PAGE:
ornoth-cycling (ornoth_cycling) wrote,
ornoth-cycling
ornoth_cycling

Stand on Twenty-One

Judged against other years, my 2021 cycling season wasn’t bad. It was a refreshing return to a rough approximation of normality after the Covid-19 pandemic mostly cancelled the 2020 season.

In 2021, I enjoyed my first group rides, first centuries, and first major organized event in two years. I also achieved a new record level of fitness, reached Zwift’s maximum experience level, rode my 100th lifetime century, and completed my 16th Pan-Mass Challenge.

Summarized that way, it’s actually a hard year to beat! But I’ve got plenty more to say about it…

Modeling the 2021 PMC jersey in downtown Pittsburgh.

Modeling the 2021 PMC jersey in downtown Pittsburgh.

The first post-Covid Team Decaf group ride

The first post-Covid Team Decaf group ride

Ornoth & Phil overlooking the Ohio River during the Three-State century.

Ornoth & Phil overlooking the Ohio River during the Three-State century.

I completed 42 stages of Zwift's Tour of Watopia.

I completed 42 stages of Zwift's Tour of Watopia.

Banner for achieving Level 50 in Zwift.

Banner for achieving Level 50 in Zwift.

Celebrated completing another Pan-Mass Challenge, backed by my 16 PMC jerseys.

Celebrated completing another Pan-Mass Challenge, backed by my 16 PMC jerseys.

My Original 2021 Goals

A year ago, in the midst of the pandemic and with vaccines just starting to be manufactured, my goals for 2021 were only guesses. However, my predictions were pretty accurate.

Normality

I wanted to be comfortable stopping at convenience stores, so I could resume longer rides than I could on a single water bottle. Following my vaccinations in May, I finished a metric century on June 12th (writeup), and many more long rides thereafter.

I also longed to resume attending group rides, and did my first weekly Team Decaf ride on June 1 (writeup). Over the summer I’d join 14 of their 17 rides.

I wanted to return to my normal major events and century rides. However, most organizers shortened or cancelled their events. And after foregoing one century due to rain, I completed my first big event in two years on September 12: the PMTCC Three-State Century (writeup).

I also addressed my imbalance between indoor and outdoor riding. In 2020, 81% of my total 6,043 miles happened indoors. In 2021, I rode 6,215 miles (10,000 kilometers), and only 56% were on the trainer: a much healthier balance!

Zwift Level 50

After 2½ years, my biggest achievement to chase on Zwift was the game’s top experience level. In April I rode 42 (!) stages of the Tour of Watopia (since it offers double XP) and achieved Level 50 on April 27th, simultaneously setting an all-time fitness record (writeup).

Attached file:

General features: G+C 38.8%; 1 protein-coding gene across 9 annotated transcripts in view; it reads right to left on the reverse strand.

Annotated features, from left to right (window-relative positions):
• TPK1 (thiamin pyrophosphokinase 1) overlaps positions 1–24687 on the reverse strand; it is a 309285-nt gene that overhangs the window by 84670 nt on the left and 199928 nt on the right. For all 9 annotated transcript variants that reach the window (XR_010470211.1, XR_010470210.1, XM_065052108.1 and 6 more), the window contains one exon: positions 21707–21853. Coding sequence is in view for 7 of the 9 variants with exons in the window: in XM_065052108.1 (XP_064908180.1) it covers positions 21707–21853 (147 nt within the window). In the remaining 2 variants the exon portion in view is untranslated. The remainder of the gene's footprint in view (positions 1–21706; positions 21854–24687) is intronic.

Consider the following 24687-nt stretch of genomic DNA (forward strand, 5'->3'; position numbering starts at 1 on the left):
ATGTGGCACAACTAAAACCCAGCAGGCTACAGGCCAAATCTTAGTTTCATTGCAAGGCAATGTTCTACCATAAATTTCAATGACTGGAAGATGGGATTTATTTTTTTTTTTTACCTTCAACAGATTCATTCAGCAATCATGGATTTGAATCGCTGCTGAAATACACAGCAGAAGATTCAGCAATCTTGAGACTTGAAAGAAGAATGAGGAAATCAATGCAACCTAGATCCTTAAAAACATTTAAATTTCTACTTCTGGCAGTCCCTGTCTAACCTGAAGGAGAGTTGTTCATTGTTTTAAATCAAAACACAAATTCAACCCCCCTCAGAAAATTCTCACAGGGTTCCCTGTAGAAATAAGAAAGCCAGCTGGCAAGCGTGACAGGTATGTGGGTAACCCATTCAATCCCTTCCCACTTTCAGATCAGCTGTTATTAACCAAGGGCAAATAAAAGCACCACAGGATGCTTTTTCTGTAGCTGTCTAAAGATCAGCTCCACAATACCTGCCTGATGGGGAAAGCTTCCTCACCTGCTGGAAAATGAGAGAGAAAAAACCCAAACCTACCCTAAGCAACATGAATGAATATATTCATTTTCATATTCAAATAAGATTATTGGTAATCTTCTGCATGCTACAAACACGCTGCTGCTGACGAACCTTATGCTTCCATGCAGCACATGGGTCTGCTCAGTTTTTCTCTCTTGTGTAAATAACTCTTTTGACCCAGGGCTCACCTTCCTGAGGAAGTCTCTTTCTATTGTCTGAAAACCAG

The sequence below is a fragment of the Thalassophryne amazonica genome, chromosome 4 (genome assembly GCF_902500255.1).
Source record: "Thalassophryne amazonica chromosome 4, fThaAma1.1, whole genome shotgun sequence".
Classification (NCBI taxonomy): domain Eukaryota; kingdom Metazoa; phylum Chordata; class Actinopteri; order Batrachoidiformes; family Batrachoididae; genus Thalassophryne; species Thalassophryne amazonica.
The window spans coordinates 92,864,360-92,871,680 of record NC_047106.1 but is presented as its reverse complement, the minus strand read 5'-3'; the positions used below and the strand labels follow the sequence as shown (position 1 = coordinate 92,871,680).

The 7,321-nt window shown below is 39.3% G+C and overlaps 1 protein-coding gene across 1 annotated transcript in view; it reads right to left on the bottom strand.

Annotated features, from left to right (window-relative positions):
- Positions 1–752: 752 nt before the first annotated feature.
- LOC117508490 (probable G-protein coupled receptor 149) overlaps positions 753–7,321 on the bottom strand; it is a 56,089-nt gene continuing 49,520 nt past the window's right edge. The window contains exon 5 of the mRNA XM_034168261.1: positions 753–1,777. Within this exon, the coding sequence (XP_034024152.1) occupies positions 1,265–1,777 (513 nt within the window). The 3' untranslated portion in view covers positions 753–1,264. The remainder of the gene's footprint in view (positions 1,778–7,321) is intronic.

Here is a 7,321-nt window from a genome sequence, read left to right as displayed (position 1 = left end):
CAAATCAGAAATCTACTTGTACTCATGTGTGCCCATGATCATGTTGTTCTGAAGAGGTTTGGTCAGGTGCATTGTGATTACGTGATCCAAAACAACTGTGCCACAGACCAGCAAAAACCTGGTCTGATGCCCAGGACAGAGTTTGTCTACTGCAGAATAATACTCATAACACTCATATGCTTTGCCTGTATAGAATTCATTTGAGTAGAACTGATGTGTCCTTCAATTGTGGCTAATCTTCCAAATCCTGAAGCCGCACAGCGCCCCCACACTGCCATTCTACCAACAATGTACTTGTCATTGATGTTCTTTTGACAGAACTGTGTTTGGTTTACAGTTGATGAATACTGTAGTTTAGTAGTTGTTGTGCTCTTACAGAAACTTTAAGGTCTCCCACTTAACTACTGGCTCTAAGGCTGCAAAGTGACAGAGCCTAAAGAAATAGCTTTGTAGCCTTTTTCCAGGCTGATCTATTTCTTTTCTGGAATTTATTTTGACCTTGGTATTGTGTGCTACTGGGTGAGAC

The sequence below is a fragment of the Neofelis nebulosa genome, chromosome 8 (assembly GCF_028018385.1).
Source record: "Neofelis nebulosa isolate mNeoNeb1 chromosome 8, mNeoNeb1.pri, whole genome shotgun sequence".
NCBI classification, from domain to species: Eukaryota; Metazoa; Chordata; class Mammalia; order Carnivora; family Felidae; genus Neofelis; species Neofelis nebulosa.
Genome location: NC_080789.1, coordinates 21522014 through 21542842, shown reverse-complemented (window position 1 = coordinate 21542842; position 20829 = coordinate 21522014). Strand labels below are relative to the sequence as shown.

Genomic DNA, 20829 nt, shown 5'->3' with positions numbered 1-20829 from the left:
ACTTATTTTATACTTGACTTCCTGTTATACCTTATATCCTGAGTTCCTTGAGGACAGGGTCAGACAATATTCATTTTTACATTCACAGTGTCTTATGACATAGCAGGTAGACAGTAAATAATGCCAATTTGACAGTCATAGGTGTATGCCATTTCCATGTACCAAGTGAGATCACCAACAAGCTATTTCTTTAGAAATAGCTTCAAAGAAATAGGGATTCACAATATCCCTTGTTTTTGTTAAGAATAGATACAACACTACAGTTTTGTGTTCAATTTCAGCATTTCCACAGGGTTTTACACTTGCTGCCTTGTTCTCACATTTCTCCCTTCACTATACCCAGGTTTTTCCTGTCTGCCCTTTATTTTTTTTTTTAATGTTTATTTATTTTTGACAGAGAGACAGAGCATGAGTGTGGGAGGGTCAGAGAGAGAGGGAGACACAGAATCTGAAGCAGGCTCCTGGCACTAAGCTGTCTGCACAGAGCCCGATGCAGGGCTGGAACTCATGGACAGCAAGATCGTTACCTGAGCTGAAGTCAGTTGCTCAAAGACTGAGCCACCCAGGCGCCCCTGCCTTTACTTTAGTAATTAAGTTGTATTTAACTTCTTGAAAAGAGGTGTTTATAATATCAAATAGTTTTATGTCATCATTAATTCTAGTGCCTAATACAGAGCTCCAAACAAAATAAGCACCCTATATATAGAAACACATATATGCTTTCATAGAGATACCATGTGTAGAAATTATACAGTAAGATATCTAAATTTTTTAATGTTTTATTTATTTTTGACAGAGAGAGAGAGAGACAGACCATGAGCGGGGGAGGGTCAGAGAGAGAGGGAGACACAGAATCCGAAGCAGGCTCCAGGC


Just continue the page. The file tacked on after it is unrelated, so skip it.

But the cost for riding 860 miles in one month was a case of achilles tendonitis that kept me off the bike for the month of May. Oopsie!

Another Virtual PMC?

After riding all winter with several Pan-Mass Challenge luminaries on Zwift, I rode a second remote PMC, mimicking the distance and climbing of the traditional route. And happily rode outdoors instead of on the trainer!

Although different from the mass participation rides back in Massachusetts, I still enjoyed it, and raised 60% more for cancer research than last year. After 16 PMCs, my lifetime fundraising for Dana-Farber stands at $119,000! (writeup)

And my PMC fulfilled another of my annual goals:

My 100th Century+ Ride

This was the highlight of my year. I wanted to mark this achievement on a major organized ride, however that wasn’t possible. But even though I rode alone, finishing my lifetime 100th century+ on PMC weekend made it special. Read more toward the bottom of my PMC writeup.

Toronto Epic Tour Redux?

My registration for this 2020 ride – planned as a Herd cycling club gathering – was deferred to 2021, but with travel still inadvisable, I took the 50% refund they offered.

Which was fine; the 2021 Epic Tour was held on the same day as the PMTCC Three-State Century, which I rode instead, marking my first major event in two years.

Charts

This year’s fitness charts include a couple significant changes.

First: the static charts you see below are now available on a dynamic Fitness Charts page on my cycling website. They’re automatically updated after every ride to reflect my training throughout the year.

Second: the vertical scale changed on these charts to accommodate my new record fitness. For five years, my CTL (chronic training load) fit onto a vertical axis that ran from 0 to 100, but it now goes to 125, making everything look a little flatter than my previous summaries.

Let’s see what the charts say about my year:

Cycling Fitness: 2011-2021

This 11-year view shows that 2021 was incredibly similar to 2020. Let’s break down the similarities.

Both years began with steady winter training, ramping up to an early peak. In both years those were new fitness records.

However, in both years my fitness then fell quite substantially, dropping back to my long-term average at the end of May.

Over the summers, I maintained my level of fitness. My CTL followed a repeating up-and-down sawtooth pattern as I alternately trained hard, then tapered before major events, then completed a big ride, and recovered afterward. That pattern repeats all summer long.

As usual, my fitness tailed off in the autumn and I took time to recharge before another winter of indoor training.

Those are the similarities between 2020 and 2021. Zooming into this year’s chart in detail highlights some of the differences.

Cycling Fitness: 2021 Calendar Year (vs. average)

In 2020 I reached max fitness in January, whereas this year I timed my buildup a lot better, not peaking until the end of April.

The bad news: this year I lost as much fitness in the single month of May as I lost over four months in 2020, as tendonitis kept me from riding. That’s how I wound up back at the same point on June 1st.

However, another difference is that my fitness throughout this year was about 5% higher than 2020.

Which brings me back to that new fitness record, with my CTL reaching 103.97. Although it has no specific significance, breaking 100 CTL was a long-anticipated achievement, which only happened after my 860-mile blitz in April to reach Level 50 in Zwift.

But the biggest difference this year was how many centuries I completed. After doing 11 indoor centuries in 2020, this year I only did 4 (but three were outdoors)! So let’s talk about:

Riding with PMC President Jarrett Collins in the weekly Zwift group ride.

Riding with PMC President Jarrett Collins in the weekly Zwift group ride.

Proudly showing off the new in-game PMC jersey in Zwift.

Proudly showing off the new in-game PMC jersey in Zwift.

Sunrise on the castle climb in Zwift's new Japan-themed world.

Sunrise on the castle climb in Zwift's new Japan-themed world.

Enjoying the view from a rooftop ride in Zwift's new Neokyo expansion.

Enjoying the view from a rooftop ride in Zwift's new Neokyo expansion.